Report problem link?

As a new developer I have frequent need to refer to the wiki documentation, probably more often than experienced users.

Documentation is improving quickly, likely due in part to the 'edit' buttons.

I have found a number of holes in the documentation, but being new, don't have the information to perform an edit. Yet the information I have, the specific place in the documentation that requires attention, is valuable and should be preserved until an appropriate edit can be made.

I propose that the wiki edit buttons be changed to composite 'edit/report' buttons. And the resulting edit pages contain a "Wiki / documentation forum" radio button that affects the destination of the Save button. If Wiki is selected, the edit save button functions exactly as it currently does. If documentation forum is selected, it creates a new post here, where it can be evaluated and anyone that has the required information can follow a link in the post back to the original place in the wiki and perform an edit based on the forum comments.

Alternatively, in case the edit page cannot be modified, the edit buttons could be left alone but add a small help button right next to each edit button. That button could drop the user at a specific support forum relevant to the documentation they came from and prefill their post with a link back to that documentation page.

An example where similar policy has worked well is First Robotics Competition

An example of documentation holes:

Obtain the SDK
You can either download an already compiled SDK, or compile it from LEDE sources. Compilation from source will be talked about more diffusely in the appropriate article.
The precompiled SDK is found in the same download folder where you find the firmware images for your device.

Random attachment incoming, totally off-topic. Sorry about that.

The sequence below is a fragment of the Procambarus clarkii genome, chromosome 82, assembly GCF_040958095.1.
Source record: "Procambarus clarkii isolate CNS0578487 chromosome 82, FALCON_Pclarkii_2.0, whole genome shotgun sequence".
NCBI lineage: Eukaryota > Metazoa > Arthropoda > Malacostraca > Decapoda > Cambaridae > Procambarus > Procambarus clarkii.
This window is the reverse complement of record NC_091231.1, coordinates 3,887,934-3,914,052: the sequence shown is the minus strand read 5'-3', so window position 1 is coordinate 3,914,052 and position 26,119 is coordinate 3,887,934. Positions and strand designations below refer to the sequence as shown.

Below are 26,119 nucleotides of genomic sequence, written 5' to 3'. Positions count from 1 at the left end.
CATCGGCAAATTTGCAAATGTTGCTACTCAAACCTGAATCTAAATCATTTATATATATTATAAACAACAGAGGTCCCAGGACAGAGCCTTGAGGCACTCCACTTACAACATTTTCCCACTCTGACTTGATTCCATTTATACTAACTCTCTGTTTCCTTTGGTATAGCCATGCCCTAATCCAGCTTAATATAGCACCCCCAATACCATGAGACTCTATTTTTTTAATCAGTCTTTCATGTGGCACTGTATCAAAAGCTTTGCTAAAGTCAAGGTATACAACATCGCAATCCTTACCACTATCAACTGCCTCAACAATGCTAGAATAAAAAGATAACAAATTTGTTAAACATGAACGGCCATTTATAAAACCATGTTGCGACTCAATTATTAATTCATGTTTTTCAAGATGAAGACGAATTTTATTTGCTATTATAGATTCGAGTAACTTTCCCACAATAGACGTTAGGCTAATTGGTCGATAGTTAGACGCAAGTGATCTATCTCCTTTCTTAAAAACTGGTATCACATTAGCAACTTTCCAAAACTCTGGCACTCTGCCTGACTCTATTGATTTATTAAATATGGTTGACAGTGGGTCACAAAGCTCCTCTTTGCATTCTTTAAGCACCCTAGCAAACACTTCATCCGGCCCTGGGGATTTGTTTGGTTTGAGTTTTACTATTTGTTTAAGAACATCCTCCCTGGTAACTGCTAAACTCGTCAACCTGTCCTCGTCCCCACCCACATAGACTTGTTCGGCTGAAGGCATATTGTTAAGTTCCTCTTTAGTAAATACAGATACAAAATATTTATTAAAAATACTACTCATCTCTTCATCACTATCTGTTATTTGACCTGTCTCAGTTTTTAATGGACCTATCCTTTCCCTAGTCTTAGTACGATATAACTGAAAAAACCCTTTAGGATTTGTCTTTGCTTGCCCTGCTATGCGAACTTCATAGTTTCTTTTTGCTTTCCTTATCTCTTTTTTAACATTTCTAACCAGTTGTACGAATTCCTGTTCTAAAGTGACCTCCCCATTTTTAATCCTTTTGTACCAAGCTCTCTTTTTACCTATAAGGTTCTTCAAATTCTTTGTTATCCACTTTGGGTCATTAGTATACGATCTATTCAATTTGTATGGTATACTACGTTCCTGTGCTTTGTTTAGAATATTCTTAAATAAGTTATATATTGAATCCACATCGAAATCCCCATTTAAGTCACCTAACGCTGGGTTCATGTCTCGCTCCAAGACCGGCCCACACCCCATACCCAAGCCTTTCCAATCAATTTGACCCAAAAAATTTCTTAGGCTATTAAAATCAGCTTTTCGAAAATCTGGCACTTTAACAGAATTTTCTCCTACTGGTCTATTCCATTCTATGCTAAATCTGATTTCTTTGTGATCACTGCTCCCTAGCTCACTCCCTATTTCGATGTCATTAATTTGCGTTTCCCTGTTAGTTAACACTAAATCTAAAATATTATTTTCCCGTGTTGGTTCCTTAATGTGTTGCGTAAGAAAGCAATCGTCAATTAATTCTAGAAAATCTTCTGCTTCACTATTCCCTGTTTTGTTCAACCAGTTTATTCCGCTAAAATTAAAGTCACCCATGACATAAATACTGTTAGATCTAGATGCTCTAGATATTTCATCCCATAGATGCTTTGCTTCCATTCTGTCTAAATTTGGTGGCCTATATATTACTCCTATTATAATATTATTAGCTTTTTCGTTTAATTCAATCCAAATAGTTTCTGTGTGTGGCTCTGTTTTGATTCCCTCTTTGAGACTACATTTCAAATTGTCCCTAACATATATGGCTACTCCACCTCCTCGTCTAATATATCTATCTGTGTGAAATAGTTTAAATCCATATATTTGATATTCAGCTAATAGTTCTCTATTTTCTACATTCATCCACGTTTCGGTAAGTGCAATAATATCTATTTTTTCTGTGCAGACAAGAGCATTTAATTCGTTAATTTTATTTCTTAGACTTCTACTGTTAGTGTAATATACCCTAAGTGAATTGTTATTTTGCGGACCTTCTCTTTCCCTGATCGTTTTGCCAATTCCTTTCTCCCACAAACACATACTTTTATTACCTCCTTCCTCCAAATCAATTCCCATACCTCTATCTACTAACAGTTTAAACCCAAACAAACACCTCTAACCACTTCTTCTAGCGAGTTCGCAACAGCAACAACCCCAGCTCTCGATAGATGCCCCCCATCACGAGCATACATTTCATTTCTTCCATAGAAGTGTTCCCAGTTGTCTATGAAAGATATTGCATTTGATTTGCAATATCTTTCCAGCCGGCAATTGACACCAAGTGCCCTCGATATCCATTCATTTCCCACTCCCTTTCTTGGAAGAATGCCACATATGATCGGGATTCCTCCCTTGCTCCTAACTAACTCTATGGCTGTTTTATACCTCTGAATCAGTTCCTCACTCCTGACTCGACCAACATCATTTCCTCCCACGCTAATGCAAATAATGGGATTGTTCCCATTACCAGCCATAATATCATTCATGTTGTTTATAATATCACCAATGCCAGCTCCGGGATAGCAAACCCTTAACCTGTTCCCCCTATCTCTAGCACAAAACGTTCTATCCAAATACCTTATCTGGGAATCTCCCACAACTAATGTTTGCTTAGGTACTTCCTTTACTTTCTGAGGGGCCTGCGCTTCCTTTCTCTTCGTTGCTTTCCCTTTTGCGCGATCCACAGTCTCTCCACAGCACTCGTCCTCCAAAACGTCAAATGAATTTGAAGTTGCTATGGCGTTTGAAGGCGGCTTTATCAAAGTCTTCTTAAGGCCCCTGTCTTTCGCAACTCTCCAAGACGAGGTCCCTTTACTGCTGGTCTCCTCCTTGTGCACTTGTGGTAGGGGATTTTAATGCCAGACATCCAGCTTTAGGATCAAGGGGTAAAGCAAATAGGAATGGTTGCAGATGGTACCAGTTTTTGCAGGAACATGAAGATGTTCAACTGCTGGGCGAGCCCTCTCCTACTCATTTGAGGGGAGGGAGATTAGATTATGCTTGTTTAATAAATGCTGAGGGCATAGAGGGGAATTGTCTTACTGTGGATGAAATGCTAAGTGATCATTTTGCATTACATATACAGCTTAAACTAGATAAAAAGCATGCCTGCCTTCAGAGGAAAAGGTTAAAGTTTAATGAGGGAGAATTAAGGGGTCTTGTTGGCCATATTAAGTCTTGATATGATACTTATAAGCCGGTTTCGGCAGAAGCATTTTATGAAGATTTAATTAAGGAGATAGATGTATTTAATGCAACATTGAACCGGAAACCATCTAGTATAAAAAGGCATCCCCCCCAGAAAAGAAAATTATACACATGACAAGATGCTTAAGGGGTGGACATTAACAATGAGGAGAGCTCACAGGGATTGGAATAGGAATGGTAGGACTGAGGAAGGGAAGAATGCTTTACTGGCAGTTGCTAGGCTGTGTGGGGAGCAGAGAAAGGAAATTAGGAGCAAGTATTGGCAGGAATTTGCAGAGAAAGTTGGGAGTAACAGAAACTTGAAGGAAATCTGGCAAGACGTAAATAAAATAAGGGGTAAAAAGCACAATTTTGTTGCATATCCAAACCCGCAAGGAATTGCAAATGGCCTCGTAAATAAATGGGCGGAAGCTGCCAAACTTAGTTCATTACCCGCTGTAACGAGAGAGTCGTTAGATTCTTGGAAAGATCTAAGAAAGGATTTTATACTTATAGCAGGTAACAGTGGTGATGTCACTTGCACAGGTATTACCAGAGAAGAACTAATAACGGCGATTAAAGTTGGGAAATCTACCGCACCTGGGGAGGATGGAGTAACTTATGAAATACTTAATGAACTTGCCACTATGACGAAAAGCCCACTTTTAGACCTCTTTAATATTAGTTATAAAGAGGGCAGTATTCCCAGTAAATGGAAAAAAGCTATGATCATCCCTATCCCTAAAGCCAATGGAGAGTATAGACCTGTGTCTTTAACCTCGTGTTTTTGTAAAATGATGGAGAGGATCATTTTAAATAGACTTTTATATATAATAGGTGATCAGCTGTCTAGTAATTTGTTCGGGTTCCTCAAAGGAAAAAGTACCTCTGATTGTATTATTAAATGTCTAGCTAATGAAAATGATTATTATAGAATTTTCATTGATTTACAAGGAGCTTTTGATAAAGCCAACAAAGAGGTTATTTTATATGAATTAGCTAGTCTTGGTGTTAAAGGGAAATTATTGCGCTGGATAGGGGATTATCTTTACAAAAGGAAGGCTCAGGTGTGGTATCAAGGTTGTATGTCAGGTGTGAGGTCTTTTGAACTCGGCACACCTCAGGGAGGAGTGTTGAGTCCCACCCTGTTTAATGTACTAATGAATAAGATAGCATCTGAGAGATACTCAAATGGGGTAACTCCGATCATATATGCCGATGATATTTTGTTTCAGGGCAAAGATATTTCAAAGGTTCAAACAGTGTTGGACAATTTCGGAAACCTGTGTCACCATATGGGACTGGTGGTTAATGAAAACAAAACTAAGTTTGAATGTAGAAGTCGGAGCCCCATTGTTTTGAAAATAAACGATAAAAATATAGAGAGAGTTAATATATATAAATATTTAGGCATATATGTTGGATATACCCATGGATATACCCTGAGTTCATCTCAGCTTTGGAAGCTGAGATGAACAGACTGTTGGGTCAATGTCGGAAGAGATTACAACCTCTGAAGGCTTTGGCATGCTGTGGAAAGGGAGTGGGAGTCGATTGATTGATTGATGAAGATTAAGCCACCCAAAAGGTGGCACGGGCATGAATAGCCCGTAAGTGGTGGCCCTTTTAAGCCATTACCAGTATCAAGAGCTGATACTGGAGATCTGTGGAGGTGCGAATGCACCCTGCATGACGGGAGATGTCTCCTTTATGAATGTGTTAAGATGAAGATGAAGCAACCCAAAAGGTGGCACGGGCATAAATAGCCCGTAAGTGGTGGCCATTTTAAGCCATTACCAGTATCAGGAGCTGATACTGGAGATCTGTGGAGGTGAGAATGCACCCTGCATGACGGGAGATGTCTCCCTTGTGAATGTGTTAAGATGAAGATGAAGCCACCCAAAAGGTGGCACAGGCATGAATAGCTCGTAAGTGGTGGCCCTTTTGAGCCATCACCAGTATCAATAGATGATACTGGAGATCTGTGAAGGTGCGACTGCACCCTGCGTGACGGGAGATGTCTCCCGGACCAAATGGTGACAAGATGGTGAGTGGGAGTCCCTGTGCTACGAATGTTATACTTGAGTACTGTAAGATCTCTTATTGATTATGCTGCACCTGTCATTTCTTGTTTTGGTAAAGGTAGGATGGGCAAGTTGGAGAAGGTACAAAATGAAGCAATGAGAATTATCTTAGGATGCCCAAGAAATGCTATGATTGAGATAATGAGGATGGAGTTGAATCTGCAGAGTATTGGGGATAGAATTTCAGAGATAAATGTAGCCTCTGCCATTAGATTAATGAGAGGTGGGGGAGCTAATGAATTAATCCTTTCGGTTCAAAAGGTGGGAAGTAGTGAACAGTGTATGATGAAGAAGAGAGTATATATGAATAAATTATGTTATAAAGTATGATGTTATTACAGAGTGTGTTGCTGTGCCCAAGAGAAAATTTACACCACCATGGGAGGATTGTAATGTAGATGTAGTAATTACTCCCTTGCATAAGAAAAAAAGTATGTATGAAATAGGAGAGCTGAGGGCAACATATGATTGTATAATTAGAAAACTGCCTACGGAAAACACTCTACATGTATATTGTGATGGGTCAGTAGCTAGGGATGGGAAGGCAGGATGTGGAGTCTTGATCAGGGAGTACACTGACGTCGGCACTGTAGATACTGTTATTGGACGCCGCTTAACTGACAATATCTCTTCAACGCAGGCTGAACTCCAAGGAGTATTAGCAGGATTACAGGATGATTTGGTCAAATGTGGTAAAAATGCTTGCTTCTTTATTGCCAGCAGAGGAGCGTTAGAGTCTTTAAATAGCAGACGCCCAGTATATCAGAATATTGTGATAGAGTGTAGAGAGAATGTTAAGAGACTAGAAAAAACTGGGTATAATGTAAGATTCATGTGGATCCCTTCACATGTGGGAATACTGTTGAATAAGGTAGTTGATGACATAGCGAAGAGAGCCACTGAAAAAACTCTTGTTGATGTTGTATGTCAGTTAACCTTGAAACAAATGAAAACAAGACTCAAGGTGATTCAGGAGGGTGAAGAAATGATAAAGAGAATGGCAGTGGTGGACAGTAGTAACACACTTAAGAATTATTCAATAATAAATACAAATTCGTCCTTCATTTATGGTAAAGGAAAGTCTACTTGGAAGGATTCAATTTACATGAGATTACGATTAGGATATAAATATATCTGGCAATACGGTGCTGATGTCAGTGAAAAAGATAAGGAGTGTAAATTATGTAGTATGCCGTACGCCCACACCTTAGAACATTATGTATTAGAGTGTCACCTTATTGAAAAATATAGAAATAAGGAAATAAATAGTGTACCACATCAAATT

for example, this is the folder where you find firmware images of adm5120-rb1xx target, and the SDK is called lede-sdk-adm5120-rb1xx_gcc-5.4.0_musl-1.1.15.Linux-x86_64.tar.xz

There is no link to an "appropriate article". Even so, it is easy for a beginner to just compile all the tools in the source using make menuconfig. Assuming a user has done that(using info from a different article), this article should at least help a user get from post toolchain compilation to where instructions are common for a user who downloaded a standalone SDK. This article never even names the directory which contains the SDK. That is an important piece of missing information.

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I just looked at this page today; and made another thread for the missing information to be moved from the archive to the active Wiki:

It's not "being new" but that you shouldn't be expected to know the code or build system intimately to be able to understand it. Those types of things need to come from the developer(s) that know the code and its intents. Beyond the build system, there's the OpenWRT-isms like procd, ubus, and netifd, to name a few, that there isn't "alternate" documentation like "normal" man pages to refer to.

Even when such documentation is available, the differences between OpenWRT and "normal" distros aren't documented. Just today, a new (to me, at least) OpenWRT user, @chris5560, who seems to have a good understanding of Linux and Linux distros, was puzzled by the unexplained inconsistencies.

It's unfortunate that third-party documentation is better than that of OpenWRT itself. Take as an example.

I'm all up for a "report" button. The $64,000 question is if the developers consider it enough of a priority to document their code in anything but its source, and keep that documentation current.

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